Microscopic Polyangitis Males = Females
30-50 years
Red cells and proteins in urine, blood in sputum, purpura and other skin lesions, neuropathy
Henoch Schonlein Purpura Males = Females
5-20 years
Purpura (small purplish patches under the skin due to bleeding)especially on lower limbs, pain in abdomen, bloody diarrhea, blood in urine
Behcet’s Disease Males = Females
20-35 years
Ulcers in mouth and on genitals, skin nodules (acne-like) and ulcers, painful red eye (uveitis)may lead to photophobia and blindness, pathergy (hyper-reactivity to minor trauma such as pin prick)
Lecocytoclastic Vasculitis Males = Females
30-50 years
Purpura, skin rashes

Vasculitis requires proper assessment for appropriate planning of therapy. Various methods have been developed to assess activity and extent of vasculitis as well as damage caused by the disease. The Birmingham Vasculitis Activity Score (BVAS) is one such most commonly used measure. BVAS assesses disease activity with 48 questions on listed clinical features (ear, nose, throat, skin, lungs, heart and blood vessels, abdomen kidneys, brain and nerves), measurement of body temperature, weight loss and blood pressure as well as examination of urine (proteins and blood) and blood (creatinine). Presence of proteins in urine, kidney failure (creatinine > 1.6 mg/dl), involvement of heart, gastrointestinal tract or nervous system are factors of poor prognosis and require aggressive treatment with steroids and immunosuppressants.

Investigations:
Various tests are required for diagnosis of disease, assessment of organ involvement and monitoring drug therapy. Some of these are expensive but they must be undertaken for proper disease management.

  1. Blood Tests - Haemogram, kidney and liver function tests, sugar and lipids (cholesterol and others). Erythrocyte sedimentation rate and C-reactive protein indicate presence of inflammation. Anti-neutrophil cytoplasmic antibodies (ANCA) are specially tested, in suspected cases of Wegener’s Granulomatosis, Churg Strauss Syndrome and Microscopic Polyangitis.
  2. rine Tests - Routine examination (dip stick for home monitoring) can detect presence of red cells and protein. This indicates involvement of kidneys. A 24-hour urine examination may be ordered in such cases for further assessment.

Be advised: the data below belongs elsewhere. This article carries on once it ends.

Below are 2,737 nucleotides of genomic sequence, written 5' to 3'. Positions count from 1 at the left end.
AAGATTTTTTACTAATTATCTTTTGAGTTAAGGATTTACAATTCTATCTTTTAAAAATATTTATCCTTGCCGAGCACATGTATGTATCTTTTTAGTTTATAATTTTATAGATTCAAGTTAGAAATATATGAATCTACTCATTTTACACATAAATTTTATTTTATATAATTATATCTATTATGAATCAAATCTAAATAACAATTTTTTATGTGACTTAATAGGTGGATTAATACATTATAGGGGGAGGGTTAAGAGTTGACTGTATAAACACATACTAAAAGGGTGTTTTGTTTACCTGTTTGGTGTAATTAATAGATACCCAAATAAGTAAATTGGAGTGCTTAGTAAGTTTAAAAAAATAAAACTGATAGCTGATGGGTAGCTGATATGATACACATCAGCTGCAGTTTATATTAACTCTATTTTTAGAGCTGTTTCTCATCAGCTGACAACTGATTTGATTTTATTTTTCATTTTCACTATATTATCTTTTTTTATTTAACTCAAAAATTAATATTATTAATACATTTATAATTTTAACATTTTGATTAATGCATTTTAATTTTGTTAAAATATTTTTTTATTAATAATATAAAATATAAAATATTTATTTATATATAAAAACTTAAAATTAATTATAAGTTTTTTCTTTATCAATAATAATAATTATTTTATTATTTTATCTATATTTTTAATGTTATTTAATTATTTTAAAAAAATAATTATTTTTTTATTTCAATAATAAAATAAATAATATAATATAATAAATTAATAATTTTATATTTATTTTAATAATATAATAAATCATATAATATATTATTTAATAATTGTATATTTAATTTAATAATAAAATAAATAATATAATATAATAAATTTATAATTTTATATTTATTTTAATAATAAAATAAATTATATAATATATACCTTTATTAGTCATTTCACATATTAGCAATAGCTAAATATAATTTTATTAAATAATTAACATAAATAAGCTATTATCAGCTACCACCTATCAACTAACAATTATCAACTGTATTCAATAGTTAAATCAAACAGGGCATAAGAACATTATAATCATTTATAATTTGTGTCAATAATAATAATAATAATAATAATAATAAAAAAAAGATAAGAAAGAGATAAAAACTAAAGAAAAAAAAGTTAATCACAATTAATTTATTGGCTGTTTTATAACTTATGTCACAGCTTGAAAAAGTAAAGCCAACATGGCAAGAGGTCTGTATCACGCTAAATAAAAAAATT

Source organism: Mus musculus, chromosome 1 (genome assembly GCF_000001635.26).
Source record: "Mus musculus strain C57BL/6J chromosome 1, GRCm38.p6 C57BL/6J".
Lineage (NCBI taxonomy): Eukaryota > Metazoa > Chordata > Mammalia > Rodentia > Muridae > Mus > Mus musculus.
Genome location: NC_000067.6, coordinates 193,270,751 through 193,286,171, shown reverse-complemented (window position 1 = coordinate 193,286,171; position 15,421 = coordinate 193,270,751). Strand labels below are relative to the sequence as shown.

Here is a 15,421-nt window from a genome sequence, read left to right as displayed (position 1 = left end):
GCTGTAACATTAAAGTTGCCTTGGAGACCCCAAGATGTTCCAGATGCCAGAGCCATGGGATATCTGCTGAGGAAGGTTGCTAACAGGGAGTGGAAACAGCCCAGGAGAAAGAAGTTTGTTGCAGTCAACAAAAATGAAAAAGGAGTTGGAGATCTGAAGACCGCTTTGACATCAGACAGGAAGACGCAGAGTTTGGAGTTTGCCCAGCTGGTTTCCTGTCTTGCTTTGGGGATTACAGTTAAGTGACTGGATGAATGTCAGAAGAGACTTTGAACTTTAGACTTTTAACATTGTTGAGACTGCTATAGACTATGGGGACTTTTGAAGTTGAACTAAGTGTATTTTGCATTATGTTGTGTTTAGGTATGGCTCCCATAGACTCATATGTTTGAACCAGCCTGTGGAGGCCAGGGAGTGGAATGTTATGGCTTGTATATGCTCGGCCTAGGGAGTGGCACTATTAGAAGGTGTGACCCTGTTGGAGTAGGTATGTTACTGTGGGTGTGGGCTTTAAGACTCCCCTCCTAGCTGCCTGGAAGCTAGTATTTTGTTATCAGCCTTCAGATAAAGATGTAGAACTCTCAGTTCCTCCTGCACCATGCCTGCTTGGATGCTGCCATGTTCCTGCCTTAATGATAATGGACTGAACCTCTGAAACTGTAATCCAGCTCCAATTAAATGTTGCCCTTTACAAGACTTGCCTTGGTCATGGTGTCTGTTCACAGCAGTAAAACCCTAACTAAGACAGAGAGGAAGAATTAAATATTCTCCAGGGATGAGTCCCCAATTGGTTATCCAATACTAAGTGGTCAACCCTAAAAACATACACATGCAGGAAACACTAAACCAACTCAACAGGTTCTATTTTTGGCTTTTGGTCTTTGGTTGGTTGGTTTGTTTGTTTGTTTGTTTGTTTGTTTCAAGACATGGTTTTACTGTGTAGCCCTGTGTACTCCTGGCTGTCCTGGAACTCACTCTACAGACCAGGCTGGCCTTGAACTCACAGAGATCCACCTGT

3. Imaging - X-ray, ultrasound, computed tomography (CT) and magnetic resonance imaging (MRI) are non-invasive techniques for assessment of blood vessels and various organs. Blood vessels can be further studied by angiography.
  4. Biopsy - Removing a piece of affected tissue is necessary in many cases so that the tissue can be examined under microscope. This surgical procedure is advisable in selected cases for confirmation of diagnosis. Biopsy can also be obtained at bronchoscopy i.e. visualization of airways from inside.

Treatment:

Wegeners GranulomatosisTreatment of vasculitis depends upon the particular type of vasculitis, its severity and associated risk factors. Some types are self-limiting and do not require treatment whereas others require medications under expert supervision. Glucocorticoids (steroids) effectively suppress inflammation and must be used in high doses to start with. The dose can be tapered after a few weeks. Intravenous pulse cyclophosphamide, an immunosuppressant, is a preferred drug in all serious organ-threatening vasculitides. This drug should be continued for 6-12 months and followed by other less toxic drugs such as azathioprin or methotrexate. Mycophenolate mofetil and rituximab have shown promising results in clinical studies. All these drugs require careful monitoring for adverse effects and are best managed by rheumatologists. Help from other super specialists such as cardiologists, nephrologists, pulmonologists and a general surgeon is required in some cases for better management. Regular follow-up is essential even after control of disease as relapses are frequent and must be identified and treated promptly.

Secondary vasculitis needs treatment of original disease along with standard therapy. This applies especially to virus-induced vasculitis (hepatitis B and C, HIV) wherein antiviral therapy is more important. Plasma exchange may be required in these cases. It is also necessary for patients to understand their condition well and learn to cope up with it. Healthy diet, regular exercise, weight control, avoidance of smoking and protection from exposure to cold are important in managing these diseases.